Volker Türk, UN High Commissioner for Human Rights, expressed serious concerns about the sharp rise in executions in Iran on Wednesday.
This year alone has seen at least 54 executions, including those of Mohammed Ghobadlou, a 23-year-old protestor, and Farhad Salimi, a Kurdish man who spent 14 years in prison. Türk emphasised the right to life, insisting on due process and fair trials, and urged Iran to immediately halt the death penalty.
In Saqqez, thousands gathered to bid farewell to Farhad Salimi, executed on Tuesday. Salimi’s family were not allowed to see him before his execution at Qezelhesar prison in Karaj. They are now taking his remains back to Saqqez.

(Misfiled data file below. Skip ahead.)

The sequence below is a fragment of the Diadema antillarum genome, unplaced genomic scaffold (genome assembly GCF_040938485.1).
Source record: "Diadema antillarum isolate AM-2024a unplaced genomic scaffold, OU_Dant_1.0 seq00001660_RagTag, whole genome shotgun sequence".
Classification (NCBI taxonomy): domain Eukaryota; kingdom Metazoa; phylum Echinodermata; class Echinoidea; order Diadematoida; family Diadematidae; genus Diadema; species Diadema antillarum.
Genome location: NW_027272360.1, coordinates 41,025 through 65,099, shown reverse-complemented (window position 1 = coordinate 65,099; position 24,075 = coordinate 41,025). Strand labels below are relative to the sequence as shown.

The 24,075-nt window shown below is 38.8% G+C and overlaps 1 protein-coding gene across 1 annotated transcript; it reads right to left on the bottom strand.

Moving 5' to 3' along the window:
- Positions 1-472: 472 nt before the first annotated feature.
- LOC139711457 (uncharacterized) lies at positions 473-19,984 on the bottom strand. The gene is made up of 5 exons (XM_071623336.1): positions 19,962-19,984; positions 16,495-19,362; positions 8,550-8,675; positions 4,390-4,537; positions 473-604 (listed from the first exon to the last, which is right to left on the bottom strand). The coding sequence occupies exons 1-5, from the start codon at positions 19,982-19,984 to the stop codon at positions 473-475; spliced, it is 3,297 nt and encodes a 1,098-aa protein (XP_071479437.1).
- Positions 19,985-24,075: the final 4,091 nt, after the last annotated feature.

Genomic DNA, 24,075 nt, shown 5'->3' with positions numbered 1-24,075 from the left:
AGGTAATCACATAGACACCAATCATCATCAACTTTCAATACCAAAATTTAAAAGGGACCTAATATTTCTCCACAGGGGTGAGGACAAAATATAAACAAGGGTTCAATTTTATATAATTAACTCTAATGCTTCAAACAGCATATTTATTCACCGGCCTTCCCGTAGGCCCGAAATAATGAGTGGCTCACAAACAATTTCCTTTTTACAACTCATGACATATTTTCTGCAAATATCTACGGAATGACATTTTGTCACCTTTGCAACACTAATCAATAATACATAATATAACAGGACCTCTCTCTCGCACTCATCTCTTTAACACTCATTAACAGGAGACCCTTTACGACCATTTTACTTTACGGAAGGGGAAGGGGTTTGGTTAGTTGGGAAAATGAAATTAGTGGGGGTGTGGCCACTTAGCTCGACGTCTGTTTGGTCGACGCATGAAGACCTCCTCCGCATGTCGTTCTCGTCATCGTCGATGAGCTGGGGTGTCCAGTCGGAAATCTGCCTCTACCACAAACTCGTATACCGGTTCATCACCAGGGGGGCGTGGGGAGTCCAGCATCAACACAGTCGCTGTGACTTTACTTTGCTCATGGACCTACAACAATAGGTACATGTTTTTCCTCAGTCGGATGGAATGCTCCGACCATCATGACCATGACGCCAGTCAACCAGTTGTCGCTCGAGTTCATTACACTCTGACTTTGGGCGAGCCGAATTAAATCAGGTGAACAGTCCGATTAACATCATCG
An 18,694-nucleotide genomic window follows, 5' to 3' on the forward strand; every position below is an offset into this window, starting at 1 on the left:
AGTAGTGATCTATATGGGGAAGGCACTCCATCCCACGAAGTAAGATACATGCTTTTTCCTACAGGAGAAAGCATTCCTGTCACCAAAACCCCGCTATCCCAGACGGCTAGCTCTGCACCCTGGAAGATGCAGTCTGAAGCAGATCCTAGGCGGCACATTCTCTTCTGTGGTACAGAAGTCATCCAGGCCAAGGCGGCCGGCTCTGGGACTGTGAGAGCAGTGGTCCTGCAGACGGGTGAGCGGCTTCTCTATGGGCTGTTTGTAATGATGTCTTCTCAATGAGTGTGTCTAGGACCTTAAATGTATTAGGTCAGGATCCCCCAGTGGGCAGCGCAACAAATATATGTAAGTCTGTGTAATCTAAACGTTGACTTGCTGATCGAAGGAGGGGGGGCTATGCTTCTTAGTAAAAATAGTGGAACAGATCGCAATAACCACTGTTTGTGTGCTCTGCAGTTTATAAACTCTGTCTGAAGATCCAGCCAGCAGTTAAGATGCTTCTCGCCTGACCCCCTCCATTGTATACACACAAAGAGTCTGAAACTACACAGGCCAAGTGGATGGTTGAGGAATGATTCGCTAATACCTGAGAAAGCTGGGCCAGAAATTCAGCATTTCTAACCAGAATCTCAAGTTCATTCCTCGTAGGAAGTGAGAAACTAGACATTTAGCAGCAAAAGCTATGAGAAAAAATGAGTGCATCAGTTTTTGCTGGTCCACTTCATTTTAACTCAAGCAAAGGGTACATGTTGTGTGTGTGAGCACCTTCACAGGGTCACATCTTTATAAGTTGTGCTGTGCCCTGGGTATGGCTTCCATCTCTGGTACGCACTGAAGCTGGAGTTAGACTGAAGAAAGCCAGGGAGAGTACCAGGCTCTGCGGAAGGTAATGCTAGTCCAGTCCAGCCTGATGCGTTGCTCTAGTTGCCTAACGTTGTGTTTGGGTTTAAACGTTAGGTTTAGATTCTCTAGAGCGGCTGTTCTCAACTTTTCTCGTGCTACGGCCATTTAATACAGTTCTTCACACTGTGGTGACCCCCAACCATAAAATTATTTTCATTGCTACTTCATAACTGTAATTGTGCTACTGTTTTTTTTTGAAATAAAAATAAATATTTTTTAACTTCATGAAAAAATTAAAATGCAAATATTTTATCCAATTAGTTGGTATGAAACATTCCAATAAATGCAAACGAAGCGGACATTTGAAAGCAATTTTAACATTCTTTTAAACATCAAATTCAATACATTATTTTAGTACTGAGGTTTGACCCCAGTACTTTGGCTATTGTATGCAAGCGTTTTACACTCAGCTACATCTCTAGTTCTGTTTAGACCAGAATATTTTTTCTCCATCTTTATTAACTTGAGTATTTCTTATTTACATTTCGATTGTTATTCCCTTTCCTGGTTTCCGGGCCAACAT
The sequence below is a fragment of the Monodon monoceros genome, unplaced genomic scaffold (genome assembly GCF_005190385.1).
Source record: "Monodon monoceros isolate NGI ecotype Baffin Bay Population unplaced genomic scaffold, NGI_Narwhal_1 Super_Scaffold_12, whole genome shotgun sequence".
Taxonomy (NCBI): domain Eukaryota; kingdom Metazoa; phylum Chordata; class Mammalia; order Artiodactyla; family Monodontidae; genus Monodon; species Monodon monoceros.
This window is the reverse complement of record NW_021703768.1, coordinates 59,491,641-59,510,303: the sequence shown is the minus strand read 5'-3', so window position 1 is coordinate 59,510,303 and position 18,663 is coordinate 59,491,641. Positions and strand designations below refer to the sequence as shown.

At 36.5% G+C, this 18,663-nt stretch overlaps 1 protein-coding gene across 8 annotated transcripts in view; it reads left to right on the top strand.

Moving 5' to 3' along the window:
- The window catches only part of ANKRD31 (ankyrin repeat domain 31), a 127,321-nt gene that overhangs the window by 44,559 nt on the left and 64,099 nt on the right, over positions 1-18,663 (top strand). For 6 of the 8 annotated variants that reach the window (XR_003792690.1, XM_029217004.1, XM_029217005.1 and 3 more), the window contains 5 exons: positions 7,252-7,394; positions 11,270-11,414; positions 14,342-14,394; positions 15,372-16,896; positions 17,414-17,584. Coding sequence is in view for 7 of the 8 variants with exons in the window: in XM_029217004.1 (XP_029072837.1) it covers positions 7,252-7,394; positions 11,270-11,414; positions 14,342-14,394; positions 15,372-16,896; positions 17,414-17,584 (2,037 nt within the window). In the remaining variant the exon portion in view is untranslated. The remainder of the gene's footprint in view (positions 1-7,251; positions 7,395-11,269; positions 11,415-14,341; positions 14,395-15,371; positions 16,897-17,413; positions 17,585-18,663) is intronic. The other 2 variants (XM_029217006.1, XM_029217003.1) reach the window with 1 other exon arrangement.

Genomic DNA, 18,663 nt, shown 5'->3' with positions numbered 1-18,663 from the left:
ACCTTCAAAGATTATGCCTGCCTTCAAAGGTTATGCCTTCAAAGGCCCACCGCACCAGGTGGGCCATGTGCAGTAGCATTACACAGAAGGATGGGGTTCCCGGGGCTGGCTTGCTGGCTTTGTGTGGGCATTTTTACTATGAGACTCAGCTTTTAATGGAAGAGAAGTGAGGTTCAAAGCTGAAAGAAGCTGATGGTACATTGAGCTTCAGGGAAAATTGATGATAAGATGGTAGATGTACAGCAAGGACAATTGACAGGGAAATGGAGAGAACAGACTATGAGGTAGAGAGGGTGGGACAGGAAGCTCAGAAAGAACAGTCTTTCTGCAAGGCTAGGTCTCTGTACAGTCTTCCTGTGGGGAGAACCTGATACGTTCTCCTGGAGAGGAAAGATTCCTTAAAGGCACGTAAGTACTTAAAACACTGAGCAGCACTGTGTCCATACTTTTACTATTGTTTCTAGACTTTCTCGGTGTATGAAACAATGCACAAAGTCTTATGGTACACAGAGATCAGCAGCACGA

Türk highlighted the necessity of adhering to due process and ensuring fair trials for all defendants. He voiced deep concern over reports of forced confessions under duress. “I urge the government of Iran to enact an immediate moratorium on the use of the death penalty, with a view to abolishing the practice altogether,” he said.
The UN’s call for a moratorium is set against a backdrop of increasing executions in Iran and reflects the broader international movement advocating for human rights and judicial integrity.